Growing up I would be told romantic stories of winter approaching in my father’s childhood home in Jaunpur, North India – slow cooking would be placed upon their log fire as smoke would bellow above the open night sky in their courtyard and one sweet treat that would be most anticipated, which would have all eight siblings, expectantly awaiting the first cold breeze of a North Indian winter.
My father spent his early childhood in one of those haveli Luknowi homes, where life revolved around a central courtyard, every meal, gathering, meeting or event took place within those four quarters. My father remembers only certain food memories, as this is one of them, when my Dadi would make banana cardamom gulgulay, warm, spiced doughnuts that celebrated the change of season. Sadly I have never visited this home even though it still houses some of my distant family. Since my father’s immediate family migrated to Pakistan in 1947 leaving so much of what they loved to start a new life, my Dadi (paternal grandmother) always shied away from entertaining conversations about their old home, maybe partly because it is an emotional journey, and partly because she wished to focus on the here and now.
My Dadi was a rather compelling lady – Slim, tall, graceful, and even after eight children, she remained very much a woman who liked her little indulgences. You’d always see her armed with her trusted silver ‘panddan‘ (a silver box with the South Asian mouth freshener of leaves, aniseed and cardamom etc) – always indulging in an evening cigarette as well, always eloquently narrating stories of family dinners and meals, and which is why, what I loved about her was he ability to talk about food. Her passion for it never left her, and it was heartbreaking in her last days, when she could cook no more, feed her loved ones no more and most of all not eat herself. But my best memories of her as those when she told stories of how she fed my father, as the eldest, he was the most treasured. Gulgulay are simple round doughnuts, still found on the corners of streets in Pakistan, their deep fried attraction the most comforting during winter. Traditionally flavoured with banana (as my Dadi’s), cardamom aniseed and sweetened with gur (sugar cane molasses – also called jaggery). I know for certain that my aunts would help her make these on winter mornings, so I got my little girl involved this time, nothing like passing your heritage though food, and her passion for it comes just as naturally.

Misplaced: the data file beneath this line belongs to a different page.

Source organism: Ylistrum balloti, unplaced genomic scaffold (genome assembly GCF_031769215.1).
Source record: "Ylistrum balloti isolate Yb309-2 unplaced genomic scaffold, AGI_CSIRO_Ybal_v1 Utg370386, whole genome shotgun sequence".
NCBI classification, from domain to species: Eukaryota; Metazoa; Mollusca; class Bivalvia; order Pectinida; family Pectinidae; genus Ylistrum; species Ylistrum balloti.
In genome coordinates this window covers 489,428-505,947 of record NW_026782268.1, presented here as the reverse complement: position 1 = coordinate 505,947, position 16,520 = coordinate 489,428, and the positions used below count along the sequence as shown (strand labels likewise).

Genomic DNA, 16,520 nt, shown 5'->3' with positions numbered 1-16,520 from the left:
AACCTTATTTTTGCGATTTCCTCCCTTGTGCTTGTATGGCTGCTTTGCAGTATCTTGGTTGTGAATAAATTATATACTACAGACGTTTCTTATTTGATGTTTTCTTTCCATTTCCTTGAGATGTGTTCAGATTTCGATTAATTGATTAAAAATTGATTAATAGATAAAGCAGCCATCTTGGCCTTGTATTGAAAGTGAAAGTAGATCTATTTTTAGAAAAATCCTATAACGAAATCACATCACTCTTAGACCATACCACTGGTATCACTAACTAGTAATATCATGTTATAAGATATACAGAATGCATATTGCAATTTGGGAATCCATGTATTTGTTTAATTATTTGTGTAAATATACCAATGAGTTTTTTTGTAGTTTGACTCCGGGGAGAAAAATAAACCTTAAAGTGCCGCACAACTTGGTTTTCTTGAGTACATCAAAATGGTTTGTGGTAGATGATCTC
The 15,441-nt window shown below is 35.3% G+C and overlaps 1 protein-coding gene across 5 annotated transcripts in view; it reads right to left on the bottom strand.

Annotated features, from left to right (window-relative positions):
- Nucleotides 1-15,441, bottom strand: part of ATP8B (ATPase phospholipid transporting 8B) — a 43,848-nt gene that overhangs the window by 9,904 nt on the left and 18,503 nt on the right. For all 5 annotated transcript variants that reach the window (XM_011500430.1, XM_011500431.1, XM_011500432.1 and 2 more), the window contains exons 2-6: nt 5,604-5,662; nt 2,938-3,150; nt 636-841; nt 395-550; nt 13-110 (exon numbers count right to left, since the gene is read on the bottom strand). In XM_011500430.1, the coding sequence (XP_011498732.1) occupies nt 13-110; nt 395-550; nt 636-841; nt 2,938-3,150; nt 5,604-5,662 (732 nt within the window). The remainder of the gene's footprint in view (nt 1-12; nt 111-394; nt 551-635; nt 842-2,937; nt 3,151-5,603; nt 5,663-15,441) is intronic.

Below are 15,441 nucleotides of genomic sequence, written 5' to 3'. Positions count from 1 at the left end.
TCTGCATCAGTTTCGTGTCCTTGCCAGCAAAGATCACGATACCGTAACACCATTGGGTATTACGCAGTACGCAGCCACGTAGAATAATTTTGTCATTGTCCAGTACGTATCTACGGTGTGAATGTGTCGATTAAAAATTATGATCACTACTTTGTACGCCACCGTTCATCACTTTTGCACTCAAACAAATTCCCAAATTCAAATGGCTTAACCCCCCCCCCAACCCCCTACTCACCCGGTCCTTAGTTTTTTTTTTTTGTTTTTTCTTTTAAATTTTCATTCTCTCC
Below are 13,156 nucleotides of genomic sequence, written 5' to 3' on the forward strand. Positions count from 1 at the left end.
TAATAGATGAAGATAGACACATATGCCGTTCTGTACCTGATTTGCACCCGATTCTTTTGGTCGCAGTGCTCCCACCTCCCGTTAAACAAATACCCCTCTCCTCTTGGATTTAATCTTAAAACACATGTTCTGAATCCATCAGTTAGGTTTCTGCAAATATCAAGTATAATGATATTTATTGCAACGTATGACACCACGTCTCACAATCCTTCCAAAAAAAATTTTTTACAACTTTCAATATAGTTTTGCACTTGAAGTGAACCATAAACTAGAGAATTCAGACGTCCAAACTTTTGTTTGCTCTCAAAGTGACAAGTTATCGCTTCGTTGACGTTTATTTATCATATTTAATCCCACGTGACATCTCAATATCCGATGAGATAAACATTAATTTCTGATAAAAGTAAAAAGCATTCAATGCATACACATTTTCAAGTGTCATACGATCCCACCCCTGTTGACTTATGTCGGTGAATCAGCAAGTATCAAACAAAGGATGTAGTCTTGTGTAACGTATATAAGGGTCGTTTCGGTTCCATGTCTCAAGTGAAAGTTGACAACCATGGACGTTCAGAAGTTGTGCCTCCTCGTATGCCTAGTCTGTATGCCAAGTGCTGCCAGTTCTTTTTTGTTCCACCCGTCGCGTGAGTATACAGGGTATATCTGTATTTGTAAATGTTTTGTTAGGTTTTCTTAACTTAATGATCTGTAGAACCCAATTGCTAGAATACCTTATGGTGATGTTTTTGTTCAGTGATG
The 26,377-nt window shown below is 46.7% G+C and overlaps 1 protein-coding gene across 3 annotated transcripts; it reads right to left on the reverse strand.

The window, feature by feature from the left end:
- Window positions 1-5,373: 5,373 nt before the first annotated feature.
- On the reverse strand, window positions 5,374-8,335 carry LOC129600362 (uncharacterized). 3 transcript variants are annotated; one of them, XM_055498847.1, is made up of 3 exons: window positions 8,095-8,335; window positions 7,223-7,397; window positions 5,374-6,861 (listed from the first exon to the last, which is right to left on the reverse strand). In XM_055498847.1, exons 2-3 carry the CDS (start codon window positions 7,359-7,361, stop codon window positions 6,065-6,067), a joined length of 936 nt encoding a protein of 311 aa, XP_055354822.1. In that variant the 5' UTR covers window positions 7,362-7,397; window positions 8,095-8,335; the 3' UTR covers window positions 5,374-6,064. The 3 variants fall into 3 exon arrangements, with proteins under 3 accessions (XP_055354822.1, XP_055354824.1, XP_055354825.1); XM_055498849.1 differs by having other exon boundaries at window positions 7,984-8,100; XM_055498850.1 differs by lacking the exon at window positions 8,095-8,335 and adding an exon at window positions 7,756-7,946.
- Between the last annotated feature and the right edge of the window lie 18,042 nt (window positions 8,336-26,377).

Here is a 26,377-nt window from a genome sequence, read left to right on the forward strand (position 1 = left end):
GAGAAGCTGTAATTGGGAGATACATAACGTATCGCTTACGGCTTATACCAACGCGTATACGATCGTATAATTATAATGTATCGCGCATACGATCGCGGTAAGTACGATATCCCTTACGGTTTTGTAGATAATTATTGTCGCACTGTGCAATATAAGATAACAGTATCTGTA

My greatest regret is that I never took so many recipes from her directly, and I don’t believe that anyone got her gulgualy recipe, but I make this from a sensory recollection, from the stories told, the memories relived. I flavour them with a very Scottish autumnal berry, the bramble (blackberry for those who don’t know) – these that I have grown to adore (as has my daughter), as I think it reminds me most of my Dadi. It’s stunning elegance, it’s tough picking, it’s long, patient endurance during the summer months. It speaks to me of her passion, commitment to family and most of all, her love for flavour and home.
Bramble, Aniseed and Pistachio Gulgulay
Makes about 15 small round gulgulay – Preparation: 20 mins / Cooking time: 10 minutes
50 g plain flour
1/4 tsp each of freshly ground green aniseed and cardamom seeds
1 tsp baking soda
10-20 g demerara sugar
7-8 big fat brambles (blackberries), crushed with a fork into a rough pulp
2 tbsp crushed pistachios
1-2 tbsp whole milk
Vegetable oil for frying
Icing sugar to decorate
Finely crushed pistachio to decorate
- Begin by sifting the flour, add the baking soda, spices and mix.
- Add the sugar in the crushed brambles and then pour over the flour mixture on top. Stir until it comes together into a thick batter.
- Add the pistachios and if you feel it is too thick (doesn’t look like a regular doughnut batter) add a tiny bit of milk. Leave to rest for about 10 minutes.
- Heat the oil in a deep frying pan, when hot, turn the heat to very low.
- When the batter starts to bubble when stirred (about 10 min) using 2 teaspoons drop about 3-4 small spoonfuls into the hot oil and fry one either side for about a minute each.
- Dust with icing sugar and finely crushed pistachios and serve hot, they don’t last long!